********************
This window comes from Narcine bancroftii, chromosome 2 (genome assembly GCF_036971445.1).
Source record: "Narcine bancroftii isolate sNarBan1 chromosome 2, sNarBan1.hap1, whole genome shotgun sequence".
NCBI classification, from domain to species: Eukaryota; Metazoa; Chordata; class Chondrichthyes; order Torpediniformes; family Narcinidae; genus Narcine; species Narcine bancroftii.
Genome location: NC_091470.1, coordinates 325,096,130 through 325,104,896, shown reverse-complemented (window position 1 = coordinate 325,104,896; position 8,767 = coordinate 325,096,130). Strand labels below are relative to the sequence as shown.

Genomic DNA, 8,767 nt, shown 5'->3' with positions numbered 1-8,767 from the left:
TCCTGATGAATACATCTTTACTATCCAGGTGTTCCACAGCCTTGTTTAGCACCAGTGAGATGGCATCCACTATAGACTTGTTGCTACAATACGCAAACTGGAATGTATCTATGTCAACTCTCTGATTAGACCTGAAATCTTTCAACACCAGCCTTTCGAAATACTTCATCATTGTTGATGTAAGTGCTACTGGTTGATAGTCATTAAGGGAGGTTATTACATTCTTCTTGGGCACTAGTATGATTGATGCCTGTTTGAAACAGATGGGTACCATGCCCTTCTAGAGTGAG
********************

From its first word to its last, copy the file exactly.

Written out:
This window comes from Narcine bancroftii, chromosome 2 (genome assembly GCF_036971445.1).
Source record: "Narcine bancroftii isolate sNarBan1 chromosome 2, sNarBan1.hap1, whole genome shotgun sequence".
NCBI classification, from domain to species: Eukaryota; Metazoa; Chordata; class Chondrichthyes; order Torpediniformes; family Narcinidae; genus Narcine; species Narcine bancroftii.
Genome location: NC_091470.1, coordinates 325,096,130 through 325,104,896, shown reverse-complemented (window position 1 = coordinate 325,104,896; position 8,767 = coordinate 325,096,130). Strand labels below are relative to the sequence as shown.

Genomic DNA, 8,767 nt, shown 5'->3' with positions numbered 1-8,767 from the left:
TCCTGATGAATACATCTTTACTATCCAGGTGTTCCACAGCCTTGTTTAGCACCAGTGAGATGGCATCCACTATAGACTTGTTGCTACAATACGCAAACTGGAATGTATCTATGTCAACTCTCTGATTAGACCTGAAATCTTTCAACACCAGCCTTTCGAAATACTTCATCATTGTTGATGTAAGTGCTACTGGTTGATAGTCATTAAGGGAGGTTATTACATTCTTCTTGGGCACTAGTATGATTGATGCCTGTTTGAAACAGATGGGTACCATGCCCTTCTAGAGTGAG